Professor Rory Wilson is Head of the Department of Biosciences within Swansea University’s College of Science.
His research reflects his interest in how free-living animals modulate the energetic costs they have for activities (including incidences, extents and intensities of activities) according to their environment and particularly how animals manage their time and energy to forage most effectively.
Most of his research focuses on seabirds, especially penguins, but he is also involved in work with marine mammals, turtles, terrestrial and arboreal mammals and terrestrial birds.
His research has been funded by organisations including National Geographic, the Royal Society for the Protection of Cruelty to Animals, Wildlife Computers and the Oiled Wildlife Care Network, and he works with research collaborations in South Africa, Argentina, Costa Rica, Australia and Europe.
In 2006 Professor Wilson was awarded a Rolex Award for Enterprise to develop and test an electronic tag to track the movement of marine and land animals. Now rolled out commercially, the ‘Daily Diary’ has revolutionised animal tracking and was used extensively by National Geographic in the production of their ‘Great Migrations’ series on which Professor Wilson acted as Chief Scientific Advisor.
Professor Rory Wilson was the lead consulting scientist for the National Geographic's groundbreaking series, Great Migrations.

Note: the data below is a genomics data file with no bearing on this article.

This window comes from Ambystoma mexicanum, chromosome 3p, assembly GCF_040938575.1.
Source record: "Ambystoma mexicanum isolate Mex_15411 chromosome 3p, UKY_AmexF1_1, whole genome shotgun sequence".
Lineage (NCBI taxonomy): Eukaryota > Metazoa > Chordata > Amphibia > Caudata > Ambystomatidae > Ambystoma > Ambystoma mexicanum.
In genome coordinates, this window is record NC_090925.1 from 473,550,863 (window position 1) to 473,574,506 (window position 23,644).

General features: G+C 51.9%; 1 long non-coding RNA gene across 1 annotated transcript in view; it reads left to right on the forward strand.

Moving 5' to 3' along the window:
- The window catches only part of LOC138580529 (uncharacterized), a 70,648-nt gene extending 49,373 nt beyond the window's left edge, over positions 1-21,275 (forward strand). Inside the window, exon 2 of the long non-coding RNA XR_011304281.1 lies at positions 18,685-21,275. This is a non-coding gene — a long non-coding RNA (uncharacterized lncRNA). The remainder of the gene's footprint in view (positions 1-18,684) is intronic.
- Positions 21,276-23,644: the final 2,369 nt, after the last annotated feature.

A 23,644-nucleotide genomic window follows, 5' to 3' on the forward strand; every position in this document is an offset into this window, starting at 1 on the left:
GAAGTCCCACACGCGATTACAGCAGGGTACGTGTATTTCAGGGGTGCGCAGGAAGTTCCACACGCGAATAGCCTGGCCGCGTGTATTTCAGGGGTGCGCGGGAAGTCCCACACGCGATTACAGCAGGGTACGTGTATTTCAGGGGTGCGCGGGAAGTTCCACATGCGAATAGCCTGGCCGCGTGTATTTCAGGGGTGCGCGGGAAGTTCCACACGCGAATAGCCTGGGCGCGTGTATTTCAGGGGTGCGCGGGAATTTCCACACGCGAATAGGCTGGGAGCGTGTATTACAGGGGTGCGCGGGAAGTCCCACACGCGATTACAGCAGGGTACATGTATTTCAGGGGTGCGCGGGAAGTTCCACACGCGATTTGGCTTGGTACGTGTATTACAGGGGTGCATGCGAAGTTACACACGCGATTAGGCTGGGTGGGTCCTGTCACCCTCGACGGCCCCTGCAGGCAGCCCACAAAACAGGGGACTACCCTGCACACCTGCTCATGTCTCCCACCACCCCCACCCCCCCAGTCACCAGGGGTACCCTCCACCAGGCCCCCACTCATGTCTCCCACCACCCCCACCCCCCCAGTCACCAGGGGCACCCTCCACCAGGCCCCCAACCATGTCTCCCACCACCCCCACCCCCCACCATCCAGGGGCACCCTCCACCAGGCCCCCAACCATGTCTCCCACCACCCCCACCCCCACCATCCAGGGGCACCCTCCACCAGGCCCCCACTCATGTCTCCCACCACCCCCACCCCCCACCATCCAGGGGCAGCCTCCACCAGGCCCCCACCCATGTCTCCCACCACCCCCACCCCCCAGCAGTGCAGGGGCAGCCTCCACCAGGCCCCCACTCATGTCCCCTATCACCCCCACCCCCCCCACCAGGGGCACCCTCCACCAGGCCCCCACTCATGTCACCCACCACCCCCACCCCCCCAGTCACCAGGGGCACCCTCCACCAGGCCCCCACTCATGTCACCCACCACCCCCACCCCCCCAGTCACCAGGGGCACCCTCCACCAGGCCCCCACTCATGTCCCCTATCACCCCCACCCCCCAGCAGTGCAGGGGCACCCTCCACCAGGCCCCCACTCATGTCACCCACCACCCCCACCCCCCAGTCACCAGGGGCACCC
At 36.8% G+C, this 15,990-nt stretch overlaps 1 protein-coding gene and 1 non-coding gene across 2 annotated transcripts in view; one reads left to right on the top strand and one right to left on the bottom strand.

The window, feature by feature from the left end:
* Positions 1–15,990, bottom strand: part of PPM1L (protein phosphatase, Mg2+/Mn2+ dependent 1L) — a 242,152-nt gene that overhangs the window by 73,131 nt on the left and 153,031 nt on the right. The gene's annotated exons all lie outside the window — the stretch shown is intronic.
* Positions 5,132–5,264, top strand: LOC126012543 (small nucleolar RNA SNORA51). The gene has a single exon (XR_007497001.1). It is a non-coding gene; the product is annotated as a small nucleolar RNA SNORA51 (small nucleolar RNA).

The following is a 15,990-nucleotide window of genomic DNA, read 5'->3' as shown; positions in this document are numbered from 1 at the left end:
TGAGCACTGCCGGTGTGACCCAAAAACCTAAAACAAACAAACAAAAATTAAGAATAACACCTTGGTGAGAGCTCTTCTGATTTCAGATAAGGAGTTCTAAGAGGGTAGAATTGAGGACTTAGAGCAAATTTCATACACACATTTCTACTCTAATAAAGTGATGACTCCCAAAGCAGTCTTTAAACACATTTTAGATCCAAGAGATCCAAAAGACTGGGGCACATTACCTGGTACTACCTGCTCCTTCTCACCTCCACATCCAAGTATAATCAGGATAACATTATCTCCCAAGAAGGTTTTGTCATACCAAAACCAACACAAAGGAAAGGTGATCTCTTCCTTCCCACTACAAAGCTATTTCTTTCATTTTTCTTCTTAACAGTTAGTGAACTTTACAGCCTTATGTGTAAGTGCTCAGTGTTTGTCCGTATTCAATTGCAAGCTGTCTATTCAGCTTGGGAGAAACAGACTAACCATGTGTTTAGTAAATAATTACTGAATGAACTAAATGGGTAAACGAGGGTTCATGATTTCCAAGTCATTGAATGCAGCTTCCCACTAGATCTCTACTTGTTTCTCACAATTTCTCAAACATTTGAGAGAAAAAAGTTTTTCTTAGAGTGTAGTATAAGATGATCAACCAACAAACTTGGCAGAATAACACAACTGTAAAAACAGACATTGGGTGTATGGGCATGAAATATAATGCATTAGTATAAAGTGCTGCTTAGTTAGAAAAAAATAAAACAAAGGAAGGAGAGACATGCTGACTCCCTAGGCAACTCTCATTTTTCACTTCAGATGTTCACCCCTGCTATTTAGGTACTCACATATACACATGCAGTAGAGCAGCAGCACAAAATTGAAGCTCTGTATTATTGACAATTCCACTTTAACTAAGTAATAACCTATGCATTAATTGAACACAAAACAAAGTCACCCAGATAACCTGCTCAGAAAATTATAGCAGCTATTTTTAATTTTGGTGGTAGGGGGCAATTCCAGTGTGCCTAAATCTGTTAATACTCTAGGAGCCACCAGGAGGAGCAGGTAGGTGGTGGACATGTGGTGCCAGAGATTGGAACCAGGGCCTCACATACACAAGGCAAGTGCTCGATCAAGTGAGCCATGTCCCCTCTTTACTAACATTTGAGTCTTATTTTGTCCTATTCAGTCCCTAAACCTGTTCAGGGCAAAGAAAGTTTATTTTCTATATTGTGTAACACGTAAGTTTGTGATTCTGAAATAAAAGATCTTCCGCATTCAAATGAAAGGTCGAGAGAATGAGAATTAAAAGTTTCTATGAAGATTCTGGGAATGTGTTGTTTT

This work, which involved filming the migrations of species located on all continents, was the most ambitious in National Geographic's 122 year history and received widespread critical acclaim.
There are four core hours documenting the migrations of animals as diverse as butterflies and Sperm whales and three additional hours featuring behind the scenes filming, the science of migrations and images of the moving animals to music. Professor Wilson was involved in multiple pre-screening events including in Los Angeles, New York, Washington and Kenya.
Professor Wilson leads Swansea's Smart Tag research team whose research has revealed some surprising secrets about the way animals including elephant seals, penguins, cormorants, whales, and sharks live. The team found, for example, that whale sharks, the largest fish on the planet, save energy during swimming by diving and rising in the water column in a series of waves in much the same way as the many tiny song birds that grace our gardens.
They also documented how penguins use their natural buoyancy to shoot up from the depths to allow them to catch fast, elusive fish with little or no effort and the extraordinary graceful underwater ballet of the world’s deepest diving pinnipeds, elephant seals, otherwise best known for their bloody fights interspaced with lethargy on their breeding beaches.